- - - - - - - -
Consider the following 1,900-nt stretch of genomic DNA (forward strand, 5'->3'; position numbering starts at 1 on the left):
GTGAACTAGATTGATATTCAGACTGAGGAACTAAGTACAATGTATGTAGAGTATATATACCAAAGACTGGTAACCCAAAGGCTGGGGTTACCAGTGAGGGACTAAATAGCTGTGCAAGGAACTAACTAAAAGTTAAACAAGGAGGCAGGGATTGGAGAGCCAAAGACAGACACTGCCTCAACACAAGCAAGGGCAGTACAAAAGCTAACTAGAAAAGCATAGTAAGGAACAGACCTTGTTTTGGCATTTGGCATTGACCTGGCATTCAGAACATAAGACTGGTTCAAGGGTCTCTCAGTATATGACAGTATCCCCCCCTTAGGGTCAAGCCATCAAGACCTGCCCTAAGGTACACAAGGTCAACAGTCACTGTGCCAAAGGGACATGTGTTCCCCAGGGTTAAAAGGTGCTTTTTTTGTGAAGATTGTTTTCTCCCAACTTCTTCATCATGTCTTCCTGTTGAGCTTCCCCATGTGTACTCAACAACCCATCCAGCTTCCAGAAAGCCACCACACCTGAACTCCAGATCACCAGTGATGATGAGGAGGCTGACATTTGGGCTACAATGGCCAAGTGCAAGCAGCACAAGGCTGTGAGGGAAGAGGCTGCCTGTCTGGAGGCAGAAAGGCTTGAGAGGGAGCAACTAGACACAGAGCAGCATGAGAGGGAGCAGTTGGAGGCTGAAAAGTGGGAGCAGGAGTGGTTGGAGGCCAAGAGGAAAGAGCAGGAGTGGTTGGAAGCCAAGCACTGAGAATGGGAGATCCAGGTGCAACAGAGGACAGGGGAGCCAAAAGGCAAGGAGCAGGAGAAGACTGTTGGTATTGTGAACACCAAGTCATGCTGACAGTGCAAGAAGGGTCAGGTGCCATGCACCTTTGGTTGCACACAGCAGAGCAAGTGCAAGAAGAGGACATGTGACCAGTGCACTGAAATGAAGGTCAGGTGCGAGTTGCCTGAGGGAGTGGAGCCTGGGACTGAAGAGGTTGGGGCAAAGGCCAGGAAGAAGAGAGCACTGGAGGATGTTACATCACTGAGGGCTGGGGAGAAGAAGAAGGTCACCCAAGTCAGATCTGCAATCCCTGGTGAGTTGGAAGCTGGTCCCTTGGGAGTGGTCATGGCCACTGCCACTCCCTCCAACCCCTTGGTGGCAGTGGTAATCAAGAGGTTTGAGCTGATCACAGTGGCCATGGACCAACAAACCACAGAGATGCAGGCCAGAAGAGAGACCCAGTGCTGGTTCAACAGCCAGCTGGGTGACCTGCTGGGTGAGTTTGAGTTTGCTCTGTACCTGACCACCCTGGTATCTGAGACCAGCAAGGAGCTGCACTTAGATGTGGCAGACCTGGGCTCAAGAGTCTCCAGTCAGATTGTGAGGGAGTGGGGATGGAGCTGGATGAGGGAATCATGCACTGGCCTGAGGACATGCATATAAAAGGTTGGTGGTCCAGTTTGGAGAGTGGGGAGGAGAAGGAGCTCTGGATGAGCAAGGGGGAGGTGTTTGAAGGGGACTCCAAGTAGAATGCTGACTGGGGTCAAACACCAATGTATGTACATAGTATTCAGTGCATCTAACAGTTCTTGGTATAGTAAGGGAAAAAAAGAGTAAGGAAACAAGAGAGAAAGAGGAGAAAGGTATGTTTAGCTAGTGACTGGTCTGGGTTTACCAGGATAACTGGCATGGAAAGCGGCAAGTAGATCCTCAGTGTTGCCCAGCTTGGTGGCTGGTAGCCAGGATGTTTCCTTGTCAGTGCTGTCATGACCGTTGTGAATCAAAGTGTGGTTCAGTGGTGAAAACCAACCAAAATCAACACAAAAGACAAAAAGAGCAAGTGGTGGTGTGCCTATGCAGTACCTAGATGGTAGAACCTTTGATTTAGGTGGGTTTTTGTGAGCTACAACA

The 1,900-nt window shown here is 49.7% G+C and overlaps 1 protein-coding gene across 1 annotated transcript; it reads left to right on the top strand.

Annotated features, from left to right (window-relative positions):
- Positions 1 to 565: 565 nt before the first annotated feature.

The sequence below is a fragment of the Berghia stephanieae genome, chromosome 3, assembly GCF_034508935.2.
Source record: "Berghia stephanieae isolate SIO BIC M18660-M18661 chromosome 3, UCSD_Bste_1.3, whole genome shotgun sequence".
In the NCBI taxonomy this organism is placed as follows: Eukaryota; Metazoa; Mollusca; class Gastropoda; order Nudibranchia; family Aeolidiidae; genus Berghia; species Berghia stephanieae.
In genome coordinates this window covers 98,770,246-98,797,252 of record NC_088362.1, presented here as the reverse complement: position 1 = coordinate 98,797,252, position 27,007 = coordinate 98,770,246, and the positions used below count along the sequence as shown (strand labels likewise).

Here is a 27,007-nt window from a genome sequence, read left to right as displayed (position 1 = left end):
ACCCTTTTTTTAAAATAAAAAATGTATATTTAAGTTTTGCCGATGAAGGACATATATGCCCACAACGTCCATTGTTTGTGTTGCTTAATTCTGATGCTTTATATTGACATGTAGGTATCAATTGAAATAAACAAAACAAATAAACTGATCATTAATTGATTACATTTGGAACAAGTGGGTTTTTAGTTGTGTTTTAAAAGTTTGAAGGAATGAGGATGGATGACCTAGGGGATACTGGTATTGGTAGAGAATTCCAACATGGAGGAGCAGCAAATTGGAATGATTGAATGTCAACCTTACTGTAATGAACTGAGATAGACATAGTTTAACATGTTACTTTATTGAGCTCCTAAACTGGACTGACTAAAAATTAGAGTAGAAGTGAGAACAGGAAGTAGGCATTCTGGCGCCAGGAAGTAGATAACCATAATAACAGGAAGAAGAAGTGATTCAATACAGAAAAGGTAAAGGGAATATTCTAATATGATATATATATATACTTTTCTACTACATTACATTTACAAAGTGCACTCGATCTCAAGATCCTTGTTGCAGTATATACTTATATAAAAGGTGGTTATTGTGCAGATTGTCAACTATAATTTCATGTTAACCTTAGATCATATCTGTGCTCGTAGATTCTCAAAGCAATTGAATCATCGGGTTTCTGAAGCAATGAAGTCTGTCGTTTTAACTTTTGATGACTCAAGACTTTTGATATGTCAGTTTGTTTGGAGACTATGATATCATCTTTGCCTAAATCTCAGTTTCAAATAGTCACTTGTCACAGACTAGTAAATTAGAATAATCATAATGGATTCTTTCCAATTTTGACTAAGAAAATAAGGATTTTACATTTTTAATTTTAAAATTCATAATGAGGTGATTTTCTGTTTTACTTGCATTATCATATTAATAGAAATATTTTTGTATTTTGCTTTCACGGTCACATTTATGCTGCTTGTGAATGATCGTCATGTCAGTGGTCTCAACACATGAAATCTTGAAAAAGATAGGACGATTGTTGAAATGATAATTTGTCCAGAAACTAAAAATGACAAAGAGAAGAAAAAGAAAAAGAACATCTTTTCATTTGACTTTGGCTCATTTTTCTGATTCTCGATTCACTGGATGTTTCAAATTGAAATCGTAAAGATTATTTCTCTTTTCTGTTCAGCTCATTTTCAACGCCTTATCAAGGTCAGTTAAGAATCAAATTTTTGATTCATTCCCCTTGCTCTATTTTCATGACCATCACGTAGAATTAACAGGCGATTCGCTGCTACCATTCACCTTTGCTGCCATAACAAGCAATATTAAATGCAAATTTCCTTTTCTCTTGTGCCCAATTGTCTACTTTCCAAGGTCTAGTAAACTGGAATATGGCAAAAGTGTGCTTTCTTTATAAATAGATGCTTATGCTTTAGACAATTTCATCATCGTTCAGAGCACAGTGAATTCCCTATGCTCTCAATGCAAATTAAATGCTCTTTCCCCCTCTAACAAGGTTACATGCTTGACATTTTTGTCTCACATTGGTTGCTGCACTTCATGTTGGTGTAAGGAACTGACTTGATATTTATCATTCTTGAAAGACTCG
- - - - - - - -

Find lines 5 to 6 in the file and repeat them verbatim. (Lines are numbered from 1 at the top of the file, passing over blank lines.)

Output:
- Positions 1 to 565: 565 nt before the first annotated feature.

The sequence below is a fragment of the Berghia stephanieae genome, chromosome 3, assembly GCF_034508935.2.